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Anita Cameron: Assisted suicide is not the answer as long as racial disparities in care, disability bias go on

Read Anita Cameron’s letter to the editor in the Boston Globe on August 31, 2020. Not Dead Yet has reprinted her letter.

“Michael Martignetti wants a state program to assist his suicide if he is suffering from the effects of his disability (“Mass. should enact End Of Life Options Act,” Opinion, Aug. 13).

I want to be able to live. I want my conditions effectively treated, and I want effective pain relief. But while Martignetti may assume he will get good care, Black people like me tend to receive inferior care because of racial disparities in cardiac care, diabetes, and cancer.

Anita Cameron is the director of minority outreach for Not Dead Yet, a national disability rights group opposed to assisted suicide.

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John Kelly: Older, ill and disabled people deserve choice-promoting services, supports

Read John Kelly’s letter to the editor in the Greenfield Recorder on August 12, 2020 in response to an assisted suicide supporter.

“I disagree with Joan Milnes’s call for passage of the assisted suicide bill now in the legislature (“Making a final choice about quality-of-life,” July 28). Her framing of it as an individual matter of “choice” about one’s so-called “quality-of-life” is prejudicial and dangerous….”

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Anita Cameron: How Many More Have To Die In Nursing Facilities In the Age of COVID-19?

June 15 by Anita Cameron of ADAPT, Article from Not Dead Yet

“COVID-19 continues to rage through America, but not many of us outside the media and disability rights and justice groups are talking about an overlooked population – residents of nursing facilities and institutions for disabled people, who are dying of COVID-19.

To date, more than 51,000 residents and employees of nursing homes and long-term care facilities have died. That’s more than 40 percent of the total death toll in the United States. These are only the numbers they tell us.”…

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Information MA News News

Assisted Suicide Bill Remains Dangerous, Further Endangers Vulnerable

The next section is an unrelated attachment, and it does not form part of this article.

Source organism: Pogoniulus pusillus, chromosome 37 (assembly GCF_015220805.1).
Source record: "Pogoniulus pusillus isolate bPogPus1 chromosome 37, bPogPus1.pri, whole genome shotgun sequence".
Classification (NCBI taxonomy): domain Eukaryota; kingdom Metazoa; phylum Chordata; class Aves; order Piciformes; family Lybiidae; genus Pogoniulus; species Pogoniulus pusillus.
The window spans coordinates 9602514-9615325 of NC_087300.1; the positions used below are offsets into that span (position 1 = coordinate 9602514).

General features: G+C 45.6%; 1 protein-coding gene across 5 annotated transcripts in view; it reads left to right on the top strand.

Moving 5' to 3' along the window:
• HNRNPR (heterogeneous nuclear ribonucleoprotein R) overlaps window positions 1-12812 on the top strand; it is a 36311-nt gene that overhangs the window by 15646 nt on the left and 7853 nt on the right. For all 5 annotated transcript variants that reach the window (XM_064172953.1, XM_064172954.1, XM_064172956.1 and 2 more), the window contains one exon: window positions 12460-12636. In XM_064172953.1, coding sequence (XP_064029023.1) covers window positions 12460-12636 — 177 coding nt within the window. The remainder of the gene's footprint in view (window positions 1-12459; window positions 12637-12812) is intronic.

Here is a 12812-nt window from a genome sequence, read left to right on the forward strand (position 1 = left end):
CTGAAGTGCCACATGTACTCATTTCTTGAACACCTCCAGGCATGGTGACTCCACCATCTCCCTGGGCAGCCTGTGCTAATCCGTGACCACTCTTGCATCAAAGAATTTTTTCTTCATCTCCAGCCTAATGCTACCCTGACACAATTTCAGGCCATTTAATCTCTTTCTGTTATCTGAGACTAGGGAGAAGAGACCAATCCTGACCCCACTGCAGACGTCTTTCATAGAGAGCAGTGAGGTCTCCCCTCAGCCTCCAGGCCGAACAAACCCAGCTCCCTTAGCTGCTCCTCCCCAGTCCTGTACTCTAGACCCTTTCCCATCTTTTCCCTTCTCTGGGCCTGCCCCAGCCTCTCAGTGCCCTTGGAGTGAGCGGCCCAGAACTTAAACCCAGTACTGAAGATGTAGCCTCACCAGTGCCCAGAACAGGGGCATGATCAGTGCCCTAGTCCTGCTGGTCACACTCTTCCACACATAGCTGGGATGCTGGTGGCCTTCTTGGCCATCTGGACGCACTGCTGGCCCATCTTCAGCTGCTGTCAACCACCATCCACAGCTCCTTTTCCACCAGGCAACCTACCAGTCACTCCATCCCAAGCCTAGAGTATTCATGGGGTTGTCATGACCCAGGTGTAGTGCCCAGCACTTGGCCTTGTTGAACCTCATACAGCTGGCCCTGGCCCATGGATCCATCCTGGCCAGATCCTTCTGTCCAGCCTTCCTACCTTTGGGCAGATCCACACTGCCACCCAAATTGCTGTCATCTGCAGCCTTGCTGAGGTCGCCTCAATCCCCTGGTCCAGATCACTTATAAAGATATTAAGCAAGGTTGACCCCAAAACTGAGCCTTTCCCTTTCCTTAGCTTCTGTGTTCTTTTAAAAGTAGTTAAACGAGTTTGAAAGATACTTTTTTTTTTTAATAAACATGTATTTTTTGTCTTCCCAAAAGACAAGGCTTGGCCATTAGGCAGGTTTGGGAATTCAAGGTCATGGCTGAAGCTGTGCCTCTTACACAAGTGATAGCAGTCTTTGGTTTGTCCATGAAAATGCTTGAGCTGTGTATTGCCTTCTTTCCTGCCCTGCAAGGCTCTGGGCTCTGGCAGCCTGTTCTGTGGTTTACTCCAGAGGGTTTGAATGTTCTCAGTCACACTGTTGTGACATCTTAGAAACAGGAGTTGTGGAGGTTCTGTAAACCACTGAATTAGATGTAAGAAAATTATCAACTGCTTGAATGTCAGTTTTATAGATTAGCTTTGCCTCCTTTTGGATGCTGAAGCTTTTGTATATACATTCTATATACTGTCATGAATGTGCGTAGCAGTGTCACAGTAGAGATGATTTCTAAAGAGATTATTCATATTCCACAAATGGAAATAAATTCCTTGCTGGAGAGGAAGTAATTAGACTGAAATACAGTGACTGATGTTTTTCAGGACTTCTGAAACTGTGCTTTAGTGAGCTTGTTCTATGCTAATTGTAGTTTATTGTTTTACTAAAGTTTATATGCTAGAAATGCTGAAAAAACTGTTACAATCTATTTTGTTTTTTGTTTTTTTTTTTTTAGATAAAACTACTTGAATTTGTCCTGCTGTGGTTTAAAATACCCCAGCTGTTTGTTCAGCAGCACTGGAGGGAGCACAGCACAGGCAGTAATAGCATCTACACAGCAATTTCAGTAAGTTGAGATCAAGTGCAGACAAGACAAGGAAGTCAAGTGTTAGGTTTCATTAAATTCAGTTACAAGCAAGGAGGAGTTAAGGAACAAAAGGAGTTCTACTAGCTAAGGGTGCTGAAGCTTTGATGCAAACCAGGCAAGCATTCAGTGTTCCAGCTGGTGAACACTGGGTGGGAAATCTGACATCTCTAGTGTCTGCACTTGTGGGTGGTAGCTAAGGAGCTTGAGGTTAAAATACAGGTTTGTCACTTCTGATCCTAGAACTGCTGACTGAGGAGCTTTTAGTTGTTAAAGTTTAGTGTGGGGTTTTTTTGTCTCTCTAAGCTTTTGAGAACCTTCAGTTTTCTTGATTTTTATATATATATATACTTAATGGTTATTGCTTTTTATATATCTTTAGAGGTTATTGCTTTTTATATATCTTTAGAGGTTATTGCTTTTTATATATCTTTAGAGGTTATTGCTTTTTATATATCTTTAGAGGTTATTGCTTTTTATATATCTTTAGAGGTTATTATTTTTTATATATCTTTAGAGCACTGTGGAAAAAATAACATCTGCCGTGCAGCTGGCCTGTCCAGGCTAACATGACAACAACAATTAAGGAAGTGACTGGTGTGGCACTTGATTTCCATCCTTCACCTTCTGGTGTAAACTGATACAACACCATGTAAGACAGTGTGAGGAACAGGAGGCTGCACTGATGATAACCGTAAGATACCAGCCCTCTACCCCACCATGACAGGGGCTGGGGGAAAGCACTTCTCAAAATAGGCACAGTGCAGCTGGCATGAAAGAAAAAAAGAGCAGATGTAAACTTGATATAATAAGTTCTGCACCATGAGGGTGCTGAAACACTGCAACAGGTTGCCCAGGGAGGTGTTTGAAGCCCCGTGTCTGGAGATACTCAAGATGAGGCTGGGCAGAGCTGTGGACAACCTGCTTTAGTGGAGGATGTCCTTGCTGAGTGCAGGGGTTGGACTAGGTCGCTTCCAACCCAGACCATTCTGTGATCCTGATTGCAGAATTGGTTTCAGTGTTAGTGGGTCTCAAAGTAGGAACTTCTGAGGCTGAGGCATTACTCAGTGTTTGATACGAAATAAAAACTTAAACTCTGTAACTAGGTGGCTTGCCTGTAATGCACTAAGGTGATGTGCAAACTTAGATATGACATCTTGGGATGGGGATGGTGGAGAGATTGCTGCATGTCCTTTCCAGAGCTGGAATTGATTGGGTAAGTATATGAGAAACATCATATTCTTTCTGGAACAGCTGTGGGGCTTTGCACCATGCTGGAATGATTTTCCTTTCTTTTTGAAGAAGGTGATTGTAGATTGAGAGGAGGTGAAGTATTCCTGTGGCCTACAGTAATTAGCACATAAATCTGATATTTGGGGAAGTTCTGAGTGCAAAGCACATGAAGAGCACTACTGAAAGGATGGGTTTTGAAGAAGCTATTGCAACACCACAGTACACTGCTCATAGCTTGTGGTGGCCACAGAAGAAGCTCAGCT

June 15, 2020

In light of new information, Second Thoughts Massachusetts revises its June 2 statement in opposition to the assisted suicide bill favorably reported by the state legislature’s Joint Committee on Public Health. Assisted suicide bill S.2745, recently renumbered from S.1208/H.1926, was moved to the Joint Committee on Healthcare Financing on June 8.

“I’m amazed and disappointed that as a deadly virus is stalking and killing older, ill, and disabled people, and systemic racism and healthcare disparities lead to disproportionate deaths of Black people, the Public Health Committee decides now would be the time to further endanger the same group of people. Assisted suicide legislation sends a message of ‘better dead than disabled’ while completely immunizing doctors, heirs, and stressed caregivers who can encourage or even engineer a person’s death without fear of prosecution,” said Second Thoughts Director John B. Kelly.

Anita Cameron, Director of Minority Outreach for Not Dead Yet, said “I am utterly disgusted that as COVID-19 ravages the Black community due to the results of racial disparities in healthcare, the Public Health Committee has decided to promote death over life. COVID-19 has disproportionately affected the Black community; we are dying at frightening rates. Black people overwhelmingly oppose assisted suicide. It’s not our top issue, but by pushing this mostly White-, mostly wealthy-backed bill, the legislature is sending a clear message to us Blacks that our interests can continue to be ignored.”

Diane Coleman, President and CEO of Not Dead Yet, said “The doctors who decide who’s eligible for assisted suicide are the same doctors who have been perfectly comfortable putting older, ill and disabled people at the back of the line for receiving COVID treatments. Why should anyone think they will move us to the front of the line for other life-saving treatments if assisted suicide is legal?”

Five months ago, Suffolk Superior court Judge Mary K. Ames in Kligler, et al. v. Healey, et al. ruled against any state constitutional right for assisted suicide, holding that at the point of a patient ingesting the lethal drugs, they would be vulnerable to improper persuasion. “In such a situation, there is a greater risk that temporary anger, depression, a misunderstanding of one’s prognosis, ignorance of alternatives, financial considerations, strain on family members or significant others, or improper persuasion may impact the decision.”

“The Massachusetts legislature should heed this warning by the court. If assisted suicide is legal, some people’s lives will be ended without their consent, through insurance denials, abuse, and mistakes. No safeguards have ever been enacted, or even proposed, that can prevent this outcome which can never be undone once it is put into effect,” Kelly added.

Second Thoughts Massachusetts is a group of disability rights advocates opposed to the legalization of assisted suicide. We testified against the bill S.1208 (now S.2745) at the hearing in June of 2019 and held a well-attended legislative briefing a few days after. It is the state affiliate of Not Dead Yet, the national grassroots group opposed to assisted suicide and life and death discrimination against disabled people.

CONTACT: John Kelly SecondThoughtsKelly@Gmail.com